Thursday, August 24, 2006

Evaluating Pitcher Winning %, Pt. 1

How best to evaluate a pitcher’s W-L record? While it has plenty of contextual biases, one that it does not have is park/era, since W% always is .500 for the league as a whole. This makes pitcher win-loss record a fairly interesting thing to look at, at least on the career level.

But of course the biggest pollution is the quality of the team around him. So it only seems natural that for many years, would-be sabermetricians have compared a pitcher’s W% to that of his team. Usually, this comparison is done only after the pitcher in question’s decisions have been removed. The reasoning for this is that we do not want to compare the pitcher to a standard that he himself has contributed to. Anyway, Ted Oliver’s Weighted Rating System was the first such approach, and the one most commonly used:
Rating = (W% - Mate)*(W + L)

Where Mate, to borrow a designation from Rob Wood, is the W% of his teammates (TmW - W)/(TmW + TmL - W - L). Oliver’s rating gives a number of wins above what an average teammate would have achieved in the same number of decisions. We could also call this Wins Above Team as Total Baseball does.

A related question is what is the projected W% of this pitcher on an otherwise .500 team? I’ll call this Neutral W%, to use the same abbreviation but a different name then Bill Deane does, so that my general term won’t get confused with his specific one. For the Oliver approach:
NW% = W% - Mate + .500

If this is not intuitively obvious, consider a 20-10 pitcher on a .540 Mate team. His WAT is (.667 - .500)*(20 + 10) = +3.8. If he is 3.8 wins above average in 30 decisions, this implies that he is 3.8 wins better then 15-15, or 18.8-11.2. This is an equivalent W% of 18.8/30 = .627, the same result as .667-.540+.500.

What begins to become clear as you look at how the method works is that it assumes that a .500 pitcher on this team would have a .540 record. This means that all of the team’s deviation from .500 is attributed to the offense or fielders. This assumption is clearly wrong, at least for a randomly selected team--given a random team, we should assume that they are equally skilled on offense and defense. Obviously, in some cases this assumption will be dreadfully wrong--but it will be correct more often then assuming that EVERY team deviates from .500 only because of offense and one particular pitcher whom we isolate to calculate his WAT/NW%.

We can find some historical examples where the assumption of the Oliver method really causes problems. The most notorious case is that of Red Ruffing, who so far as I know is the only Hall of Fame starter with a W% worse then that of his teammates. For his career, Ruffing was 273-225(.548), while the rest of his team was .554. This is a .494 NW% and -3 WAT. As a side note, WAT is also equal to (NW%-.500)*(W+L).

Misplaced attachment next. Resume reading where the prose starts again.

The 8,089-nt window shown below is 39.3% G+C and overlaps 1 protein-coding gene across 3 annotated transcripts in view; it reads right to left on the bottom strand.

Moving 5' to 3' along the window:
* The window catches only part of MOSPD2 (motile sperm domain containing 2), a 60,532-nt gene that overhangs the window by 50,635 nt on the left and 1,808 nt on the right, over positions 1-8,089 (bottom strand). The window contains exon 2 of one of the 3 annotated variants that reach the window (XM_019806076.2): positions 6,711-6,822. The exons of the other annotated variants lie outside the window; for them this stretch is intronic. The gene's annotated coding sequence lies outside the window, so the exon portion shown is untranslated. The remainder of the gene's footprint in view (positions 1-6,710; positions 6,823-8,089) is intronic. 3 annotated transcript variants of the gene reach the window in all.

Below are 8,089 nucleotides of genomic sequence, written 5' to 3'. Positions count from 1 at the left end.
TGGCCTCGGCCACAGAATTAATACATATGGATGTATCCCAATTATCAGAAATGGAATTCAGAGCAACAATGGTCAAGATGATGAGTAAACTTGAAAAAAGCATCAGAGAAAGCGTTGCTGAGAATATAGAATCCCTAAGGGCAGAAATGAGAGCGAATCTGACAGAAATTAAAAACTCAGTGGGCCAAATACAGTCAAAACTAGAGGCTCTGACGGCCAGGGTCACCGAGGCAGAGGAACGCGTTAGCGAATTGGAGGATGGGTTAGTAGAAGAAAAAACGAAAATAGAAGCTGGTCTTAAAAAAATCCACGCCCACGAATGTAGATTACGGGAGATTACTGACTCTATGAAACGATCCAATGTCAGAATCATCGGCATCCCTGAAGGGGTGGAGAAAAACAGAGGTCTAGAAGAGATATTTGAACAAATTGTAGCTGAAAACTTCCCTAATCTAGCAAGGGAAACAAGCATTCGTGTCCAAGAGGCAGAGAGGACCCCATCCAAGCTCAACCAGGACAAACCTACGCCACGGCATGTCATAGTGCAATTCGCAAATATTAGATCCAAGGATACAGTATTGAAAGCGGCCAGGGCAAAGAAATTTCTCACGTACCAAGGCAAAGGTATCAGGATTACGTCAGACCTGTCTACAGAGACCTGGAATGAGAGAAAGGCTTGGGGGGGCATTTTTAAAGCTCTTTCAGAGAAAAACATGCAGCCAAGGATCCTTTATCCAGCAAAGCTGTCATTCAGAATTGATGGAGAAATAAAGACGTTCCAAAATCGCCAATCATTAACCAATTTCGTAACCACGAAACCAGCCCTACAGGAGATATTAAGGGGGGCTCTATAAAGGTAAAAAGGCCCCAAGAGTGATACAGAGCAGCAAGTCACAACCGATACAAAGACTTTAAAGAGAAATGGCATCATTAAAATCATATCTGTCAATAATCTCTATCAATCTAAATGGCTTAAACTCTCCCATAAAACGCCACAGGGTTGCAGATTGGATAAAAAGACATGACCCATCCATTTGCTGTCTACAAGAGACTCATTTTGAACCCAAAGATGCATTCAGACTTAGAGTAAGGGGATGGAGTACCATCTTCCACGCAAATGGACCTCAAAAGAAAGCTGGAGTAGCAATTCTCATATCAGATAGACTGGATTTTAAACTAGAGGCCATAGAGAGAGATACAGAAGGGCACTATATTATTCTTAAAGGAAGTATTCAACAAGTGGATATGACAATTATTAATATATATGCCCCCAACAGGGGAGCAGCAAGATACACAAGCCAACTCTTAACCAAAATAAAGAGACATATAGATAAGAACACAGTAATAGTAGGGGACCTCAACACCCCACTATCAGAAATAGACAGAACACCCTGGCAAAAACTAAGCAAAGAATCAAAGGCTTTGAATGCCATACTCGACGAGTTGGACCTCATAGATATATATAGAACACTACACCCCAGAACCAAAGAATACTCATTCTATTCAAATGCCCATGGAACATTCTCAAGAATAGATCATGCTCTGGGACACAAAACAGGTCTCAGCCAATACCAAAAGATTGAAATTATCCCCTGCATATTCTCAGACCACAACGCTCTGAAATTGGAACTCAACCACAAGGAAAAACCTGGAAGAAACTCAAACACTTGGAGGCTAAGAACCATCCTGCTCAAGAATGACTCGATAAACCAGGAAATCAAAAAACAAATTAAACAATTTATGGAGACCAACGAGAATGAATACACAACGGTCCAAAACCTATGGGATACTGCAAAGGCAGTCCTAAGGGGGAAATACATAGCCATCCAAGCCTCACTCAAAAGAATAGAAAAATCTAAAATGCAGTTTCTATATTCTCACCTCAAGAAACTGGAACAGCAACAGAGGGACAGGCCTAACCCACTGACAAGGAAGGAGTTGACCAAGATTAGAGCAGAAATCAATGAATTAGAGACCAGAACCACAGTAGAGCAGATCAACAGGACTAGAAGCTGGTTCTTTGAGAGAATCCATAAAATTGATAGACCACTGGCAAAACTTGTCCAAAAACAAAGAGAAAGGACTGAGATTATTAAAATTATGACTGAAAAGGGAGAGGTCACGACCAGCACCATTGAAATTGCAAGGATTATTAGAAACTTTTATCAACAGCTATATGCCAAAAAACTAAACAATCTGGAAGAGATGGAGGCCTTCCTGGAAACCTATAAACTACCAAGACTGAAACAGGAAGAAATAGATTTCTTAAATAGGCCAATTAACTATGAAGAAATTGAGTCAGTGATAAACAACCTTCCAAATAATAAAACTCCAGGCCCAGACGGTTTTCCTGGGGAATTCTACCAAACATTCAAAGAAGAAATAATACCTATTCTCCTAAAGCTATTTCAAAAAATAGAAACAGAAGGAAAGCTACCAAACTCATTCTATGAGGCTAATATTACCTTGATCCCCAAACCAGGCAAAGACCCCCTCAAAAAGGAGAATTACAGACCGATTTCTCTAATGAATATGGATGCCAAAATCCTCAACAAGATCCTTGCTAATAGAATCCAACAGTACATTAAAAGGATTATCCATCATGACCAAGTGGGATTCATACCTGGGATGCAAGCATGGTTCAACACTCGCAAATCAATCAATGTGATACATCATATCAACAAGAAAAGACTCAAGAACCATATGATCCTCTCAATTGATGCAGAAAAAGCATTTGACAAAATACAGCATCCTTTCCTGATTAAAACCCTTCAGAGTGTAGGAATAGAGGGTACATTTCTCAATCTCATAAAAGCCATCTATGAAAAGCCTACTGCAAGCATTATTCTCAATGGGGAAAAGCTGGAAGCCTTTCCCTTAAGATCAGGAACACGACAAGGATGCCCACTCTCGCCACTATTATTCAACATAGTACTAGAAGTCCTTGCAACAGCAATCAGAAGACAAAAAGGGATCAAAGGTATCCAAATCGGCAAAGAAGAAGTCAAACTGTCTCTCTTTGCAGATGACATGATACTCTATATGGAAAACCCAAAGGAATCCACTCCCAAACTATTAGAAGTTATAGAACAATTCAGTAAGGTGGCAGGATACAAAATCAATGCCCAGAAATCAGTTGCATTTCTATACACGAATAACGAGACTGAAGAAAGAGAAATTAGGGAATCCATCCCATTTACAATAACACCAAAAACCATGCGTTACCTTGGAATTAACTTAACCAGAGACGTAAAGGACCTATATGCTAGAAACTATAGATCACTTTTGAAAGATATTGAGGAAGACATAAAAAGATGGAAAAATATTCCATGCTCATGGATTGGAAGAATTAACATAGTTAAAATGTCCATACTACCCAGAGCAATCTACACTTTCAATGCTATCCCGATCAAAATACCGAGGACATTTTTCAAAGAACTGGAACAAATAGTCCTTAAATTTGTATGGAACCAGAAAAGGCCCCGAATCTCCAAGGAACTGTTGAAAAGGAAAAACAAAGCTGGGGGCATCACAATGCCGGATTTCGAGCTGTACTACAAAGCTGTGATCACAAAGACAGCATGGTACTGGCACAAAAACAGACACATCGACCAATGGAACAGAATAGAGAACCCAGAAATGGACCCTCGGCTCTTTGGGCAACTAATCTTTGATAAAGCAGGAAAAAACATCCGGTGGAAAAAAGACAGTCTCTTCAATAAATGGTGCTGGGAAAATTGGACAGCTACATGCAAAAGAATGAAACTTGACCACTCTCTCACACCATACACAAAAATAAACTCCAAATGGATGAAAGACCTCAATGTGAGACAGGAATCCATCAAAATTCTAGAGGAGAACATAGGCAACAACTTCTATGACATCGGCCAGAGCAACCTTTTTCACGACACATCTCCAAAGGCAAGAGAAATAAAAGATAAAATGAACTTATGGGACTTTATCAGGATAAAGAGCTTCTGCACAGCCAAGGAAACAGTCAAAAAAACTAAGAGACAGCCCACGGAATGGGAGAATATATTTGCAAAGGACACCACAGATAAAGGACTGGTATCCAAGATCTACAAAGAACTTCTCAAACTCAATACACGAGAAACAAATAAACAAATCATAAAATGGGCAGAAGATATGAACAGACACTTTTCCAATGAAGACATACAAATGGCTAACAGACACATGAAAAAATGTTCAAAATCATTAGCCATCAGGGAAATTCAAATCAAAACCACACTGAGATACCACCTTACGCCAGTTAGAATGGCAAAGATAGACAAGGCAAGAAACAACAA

Ruffing did pitch for Yankee teams with great offenses, but he also had mound teammates like Lefty Gomez, Johnny Allen, and Spud Chandler (at various times). In 1936, for example, Ruffing was 20-12(.625), while the rest of the team was .678, for -1.7 WAT and a .447 NW%. His team did score a whopping 1065 runs, but they also led the league with 731 runs allowed. An average pitcher in the 1936 AL (who would have a 5.67 RA), would figure to have only a .594 record if supported by New York’s 6.87 runs/game.

We’ll check in on Ruffing more as we go. Bill Deane, formerly a Senior Research Associate at the Hall of Fame, developed his own method to divorce a pitcher’s W% from that of his team. Deane’s insight was that the further above .500 a team’s W% was, the less margin there was to improve upon it. A .500 team could be bettered by .500; a .625 team only by .375. A bad team could be improved by even more. So Deane rated equally pitches who improved their teams by equal percentages of the potential margin.

A .550 pitcher on a .500 team improved his team by .050 out of a possible .500 (10%); so did a .460 pitcher on a .400 team (.060/.600 = 10%). Thus, they are each credited with the same .550 NW% (Deane used the term Normalized W% for this). If it is not clear why the normalized percentage should be .550 for each pitcher, it is because a .500 team has a .500 margin for improvement, and 10% of .500 is .050. Following this logic, Deane would up with these formulas for NW%:
If W% >= Mate:
NW% = (W% - Mate)/(2*(1 - Mate)) + .500
If W%< Mate:
NW% = .500 - (Mate - W%)/(2*Mate)

The second formula comes from the fact that on a .600 team, there is a .600 margin for lowering the W%; a .550 pitcher did this by 8.33%, so .0833*.5 = .042, for a NW% of .458. Total Baseball (unlike Thorn & Palmer’s earlier Hidden Game which used Oliver’s formula) used Deane’s methodology to calculate WAT. A poster child for considering the margin for improvement is Steve Carlton in 1972, who was 27-10(.730) for a team that was otherwise 32-87(.269). Under the Oliver methodology, this is a nearly impossible .961 NW% and +17.1 WAT. Using Deane’s approach, it is an .815 NW% and +11.7 WAT (still the highest since Lefty Grove in 1931).

How does Ruffing fair under this approach? Career-wise, since his W% was so close to Mate to begin with, not much changes--he now sports a .495 NW%(v. .494) and -2.7 WAT(v. -3). In 1936 he moves from .447 to .461 and from -1.7 to -1.3 WAT.

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